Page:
Instead of releasing a statement from the UK, one year to the end of its tenure celebrating a promise made rather than a promise kept to secure the country, what we hear is a retelling of a campaign catchphrase. At this point, what Nigerians at home and abroad would like is a scorecard, complete with facts and figures to justify any claim that the country safer than it was three years ago.
While we await those details, a perusal of newspaper headlines from May 29, 2015 till date will tell us all we need to know about the deaths, carnage, crime and criminality carried out by terror groups, herdsmen, cultists, kidnappers and armed robbers. As if that isn’t enough to convince anyone how scary things have become, still from London, we hear from the Commander-in-Chief that all the while we were thinking herdsmen, it has actually been Libyan trained militia making mincemeat of innocent farmers and communities.
After three years in office, we are tired of hearing that the government has identified corrupt individuals from the immediate past administration instead of showcasing concrete structures and policies to curb the pillaging of public resources, happening now or in the past. The party in power was voted in to fight corruption and I’m sure countless other Nigerians like me are open to be schooled on just how the current tactics being deployed have changed anything and what procedural and legal deterrents and impediments have been put in place to discourage corrupt tendencies.
The first half of the second part of the statement issued by the President’s mouthpiece is even more intriguing. It starts with mention of the 2019 election and ends with the alarming or confusing declaration that it is not the president’s priority because his focus is on security and on the economy.
If my memory serves me right, the President had on the eve of his departure to the UK made public his intention to throw his hat in the ring. My understanding of that portion of the statement issued by Femi Adesina is that “another round of elections would soon be upon us; others have made it a priority, I have not, but I have announced my desire to serve as president for another four years so people do not get funny ideas into their heads.” You know what is even more intriguing? While still overseas touting his indifference to the politics of 2019, back home in Nigeria, a campaign team is being unveiled.
Before the president’s declaration, only three other people that I know of had signalled their intention to run for that office. No one in the main opposition party had formally announced their intention to run and so far, we don’t know if anyone else in the president’s party would be bold enough to want to go up against him in the primaries. According to pundits, the president’s move could pass for deft as far as political strategies go. It would suffocate every other interest in the APC and make him the sole candidate in his party when the time comes to choose a flag bearer. If that move isn’t the product of some preoccupation with the battle ahead, I wonder what else is.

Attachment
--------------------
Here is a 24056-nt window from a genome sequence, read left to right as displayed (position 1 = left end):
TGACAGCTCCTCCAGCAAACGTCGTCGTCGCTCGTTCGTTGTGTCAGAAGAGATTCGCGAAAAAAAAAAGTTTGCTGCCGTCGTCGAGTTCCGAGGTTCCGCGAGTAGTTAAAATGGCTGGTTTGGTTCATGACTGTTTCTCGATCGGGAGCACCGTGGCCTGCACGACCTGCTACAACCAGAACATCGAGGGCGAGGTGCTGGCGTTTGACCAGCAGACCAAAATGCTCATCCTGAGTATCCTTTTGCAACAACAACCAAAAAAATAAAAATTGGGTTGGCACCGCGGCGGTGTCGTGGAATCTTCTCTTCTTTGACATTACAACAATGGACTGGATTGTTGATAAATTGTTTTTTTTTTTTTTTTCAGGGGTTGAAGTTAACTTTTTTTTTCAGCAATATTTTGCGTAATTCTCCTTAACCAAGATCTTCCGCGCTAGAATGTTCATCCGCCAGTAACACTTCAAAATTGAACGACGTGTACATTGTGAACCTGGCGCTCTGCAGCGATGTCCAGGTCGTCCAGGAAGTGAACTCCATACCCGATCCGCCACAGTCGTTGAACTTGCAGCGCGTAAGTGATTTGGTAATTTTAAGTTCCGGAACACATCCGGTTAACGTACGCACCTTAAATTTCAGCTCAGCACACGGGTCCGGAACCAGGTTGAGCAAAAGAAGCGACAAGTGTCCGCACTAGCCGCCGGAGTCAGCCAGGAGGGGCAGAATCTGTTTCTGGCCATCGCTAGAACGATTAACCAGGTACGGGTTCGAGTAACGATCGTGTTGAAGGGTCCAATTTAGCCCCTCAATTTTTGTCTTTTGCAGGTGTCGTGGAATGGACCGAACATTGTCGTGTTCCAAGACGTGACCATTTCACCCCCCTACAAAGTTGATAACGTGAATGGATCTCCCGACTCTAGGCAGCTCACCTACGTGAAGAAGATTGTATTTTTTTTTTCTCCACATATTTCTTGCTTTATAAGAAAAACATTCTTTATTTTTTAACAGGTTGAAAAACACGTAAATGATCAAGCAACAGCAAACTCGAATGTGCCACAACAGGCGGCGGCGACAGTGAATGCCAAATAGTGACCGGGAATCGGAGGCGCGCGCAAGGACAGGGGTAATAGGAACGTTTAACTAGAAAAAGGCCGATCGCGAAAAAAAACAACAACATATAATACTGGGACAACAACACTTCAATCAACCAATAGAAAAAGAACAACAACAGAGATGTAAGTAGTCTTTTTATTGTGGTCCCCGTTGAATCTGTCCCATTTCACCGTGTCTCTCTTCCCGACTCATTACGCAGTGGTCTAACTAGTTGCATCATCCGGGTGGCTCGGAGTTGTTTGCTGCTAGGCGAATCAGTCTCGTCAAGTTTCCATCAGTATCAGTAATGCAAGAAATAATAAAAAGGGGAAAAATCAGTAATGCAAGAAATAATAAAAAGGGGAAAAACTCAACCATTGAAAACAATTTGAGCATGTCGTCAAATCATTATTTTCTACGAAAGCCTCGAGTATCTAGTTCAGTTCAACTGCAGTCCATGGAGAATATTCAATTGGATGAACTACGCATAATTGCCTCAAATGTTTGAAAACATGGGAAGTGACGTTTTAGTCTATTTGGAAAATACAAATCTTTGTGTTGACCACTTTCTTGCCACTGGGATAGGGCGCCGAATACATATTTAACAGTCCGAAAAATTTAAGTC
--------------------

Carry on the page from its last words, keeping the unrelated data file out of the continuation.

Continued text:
Recall also that even on that occasion of his declaration before the leaders of his party, the reason adduced for his decision to re-contest was not predicated on the need to complete projects started. What we heard was a spurious and unsubstantiated claim that Nigerians have begged him to re-contest. By the time he’d be rounding off in 2022, President Muhammadu Buhari would be 79 years old.
Just as some have argued that it is the legitimate right of Mr President to seek a second term in office, despite a promise he made in 2011 to only seek one term if elected president; it is also the right of every Nigerian to aspire to that office as well. Seeking to demonise or make people feel that it is unpatriotic to seek to contest against him could be dangerous for the brand of democracy we profess.
So when next Mr President is in London to see the Prime Minister, we want him to be able to say to her, that he gets the job done and that the people want him in the 2019 presidential race.